Importance of creating a professional invoice

2 years ago

How exciting, you have just completed the work and your customer is pleased. All you have to do now is produce your first invoice.

But what do you need to include in your invoice. It depends! Are you a limited company, a sole trader or vat registered? Let’s start at the minimum.

All invoices must have:
• a title that highlights it is an invoice (not a quote etc.)
• a unique number
• your business name (or your name and business name if different and a sole trader)
• your address and contact information (telephone and email)
• the business name and address of the customer
• a clear description of what was provided
• the date of the invoice
• your payment terms – when do you want to be paid by
• the total amount owed (you don’t have to specify the method of payment but always include your bank details)

For a Limited Company:
The full company name must be displayed as it appears on the certificate of incorporation and if you’re VAT registered you must include:
• vat registration number
• price per item, excluding VAT
• quantity of each type of item
• rate of any discount per item
• rate of VAT charged per item
• total amount excluding VAT
• total amount of VAT
• And don’t forget your terms and conditions

Also make sure you keep copies of all invoices issued even if you cancel them or produce one in error. Normally VAT information needs to be kept for 6 years (and don’t forget this includes the invoices from your suppliers). Even if you’re not VAT registered HMRC recommends 5 years. The good news is that invoices can be kept electronically.

Now to create that first Invoice

You can build your own invoices in Word but most accounting programs or apps make it much easier by having simple templates that cover all the legal requirements. And to make sure you are noticed you can personalise them by uploading your logo and any logos related to any industry qualifications. You can also add a personalised terms and conditions which clearly sets out when you expect to be paid.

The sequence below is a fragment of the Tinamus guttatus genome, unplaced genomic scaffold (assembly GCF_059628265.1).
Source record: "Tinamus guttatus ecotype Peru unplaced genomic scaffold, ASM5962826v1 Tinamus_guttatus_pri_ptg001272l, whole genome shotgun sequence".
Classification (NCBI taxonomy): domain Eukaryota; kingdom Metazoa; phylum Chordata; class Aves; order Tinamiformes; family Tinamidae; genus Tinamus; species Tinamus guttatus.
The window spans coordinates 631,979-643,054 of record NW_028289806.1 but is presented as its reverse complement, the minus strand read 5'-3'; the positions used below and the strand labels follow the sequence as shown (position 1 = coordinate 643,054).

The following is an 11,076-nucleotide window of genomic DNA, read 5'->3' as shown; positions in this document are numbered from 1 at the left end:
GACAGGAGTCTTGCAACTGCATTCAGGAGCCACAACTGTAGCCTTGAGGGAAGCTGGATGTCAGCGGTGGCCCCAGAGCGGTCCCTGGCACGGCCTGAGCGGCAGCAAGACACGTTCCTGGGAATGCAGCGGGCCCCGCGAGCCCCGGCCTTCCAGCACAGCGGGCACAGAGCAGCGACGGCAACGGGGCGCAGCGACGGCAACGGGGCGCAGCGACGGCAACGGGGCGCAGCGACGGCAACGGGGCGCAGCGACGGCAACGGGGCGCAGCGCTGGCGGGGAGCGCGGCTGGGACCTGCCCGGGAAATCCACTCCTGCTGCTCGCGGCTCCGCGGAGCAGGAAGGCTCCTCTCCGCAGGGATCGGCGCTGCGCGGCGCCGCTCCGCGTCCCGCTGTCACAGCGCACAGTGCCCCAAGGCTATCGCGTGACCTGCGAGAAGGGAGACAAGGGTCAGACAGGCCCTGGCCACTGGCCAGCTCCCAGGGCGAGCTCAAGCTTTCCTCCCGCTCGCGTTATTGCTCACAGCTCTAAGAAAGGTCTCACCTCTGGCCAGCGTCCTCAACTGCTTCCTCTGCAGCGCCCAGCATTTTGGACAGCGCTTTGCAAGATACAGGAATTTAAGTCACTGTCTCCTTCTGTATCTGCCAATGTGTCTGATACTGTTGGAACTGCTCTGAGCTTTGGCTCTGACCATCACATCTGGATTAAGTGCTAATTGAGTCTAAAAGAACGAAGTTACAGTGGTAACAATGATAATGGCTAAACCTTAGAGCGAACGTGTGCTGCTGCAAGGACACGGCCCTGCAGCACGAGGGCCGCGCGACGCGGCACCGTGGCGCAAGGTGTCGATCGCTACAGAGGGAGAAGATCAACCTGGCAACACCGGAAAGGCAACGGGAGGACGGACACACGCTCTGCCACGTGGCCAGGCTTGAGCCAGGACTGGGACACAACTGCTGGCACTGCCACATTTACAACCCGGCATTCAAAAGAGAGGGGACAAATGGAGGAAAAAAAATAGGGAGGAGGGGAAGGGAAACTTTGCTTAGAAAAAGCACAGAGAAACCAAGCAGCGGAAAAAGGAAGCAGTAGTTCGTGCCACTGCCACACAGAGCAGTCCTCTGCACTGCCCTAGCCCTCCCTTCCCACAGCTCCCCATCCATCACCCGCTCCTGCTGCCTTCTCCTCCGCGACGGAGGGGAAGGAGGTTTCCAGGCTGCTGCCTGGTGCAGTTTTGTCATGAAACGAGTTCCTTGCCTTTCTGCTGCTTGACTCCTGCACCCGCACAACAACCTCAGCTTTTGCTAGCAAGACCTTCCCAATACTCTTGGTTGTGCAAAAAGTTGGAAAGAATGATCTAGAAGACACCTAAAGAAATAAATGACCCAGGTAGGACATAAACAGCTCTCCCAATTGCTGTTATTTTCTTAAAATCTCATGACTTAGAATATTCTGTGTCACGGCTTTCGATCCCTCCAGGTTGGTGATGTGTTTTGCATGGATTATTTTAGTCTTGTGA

Tip: If you are sending it by email make sure you create a personalised message to help your invoice stand out from the crowd so payment comes more quickly. If possible try to get known within that business because it will help with payments and also getting repeat business.

By using a professional template it ensures that all the details are set out in an easy to read format. It also shows your business in a good light as it covers all the information that your customer would expect. No searching around to see what was supplied or whether any discount has been applied. All of which help towards actually getting your invoice paid.

Tip: Check how they want your invoice – if they want it by snail mail and it means you will get paid quicker then be flexible.

Tip: If you are dealing with a larger business make sure you are sending your invoice to the best person for getting it paid – call them to check.

Tip: Always make sure the details are completely correct so your customer can’t use the excuse of inaccuracies to delay payment. To minimise any excuses make sure that you have an email and telephone numbers so it’s easy for them to query anything on the invoice.

Tip:Get your invoice to the customer as soon as possible as from their point of view the clock starts from the date of the invoice not when you did the job.

Hooray your invoice has been sent but what next?

Hopefully you have been busy and you have sent out lots of invoices so the challenge now is actually keeping an eye on who has not paid. If you have produced them in an accounting program the invoice details will automatically trigger a warning if a customer is taking too long to pay (or if you need to pay a critical supplier). By combining your accounts with your bank transactions you can see the up to date position so there are no embarrassing or wasted calls to people who have already paid.

If you are VAT registered your invoice information goes straight into your VAT report which can be checked and automatically sent to HMRC. Keeping you on the right side of the law.

Finally, it’s never one of the most fun jobs chasing invoice payments but…
• you have done the work
• your invoice is clearly set out
• it highlights when you expect payment and your bank details
• it complies with the legal guidelines
• And your contact information make it easy to query any details
… so it’s time you stopped giving them a free overdraft and time to get on the phone and get the money in. Your suppliers will be doing exactly the same to you!

To see how Sage One Accounting can help you, sign up for a free 30 day trial or skip the trial and ‘Buy Now’ to get 20% off for 12 months at http://uk.sageone.com/accounting/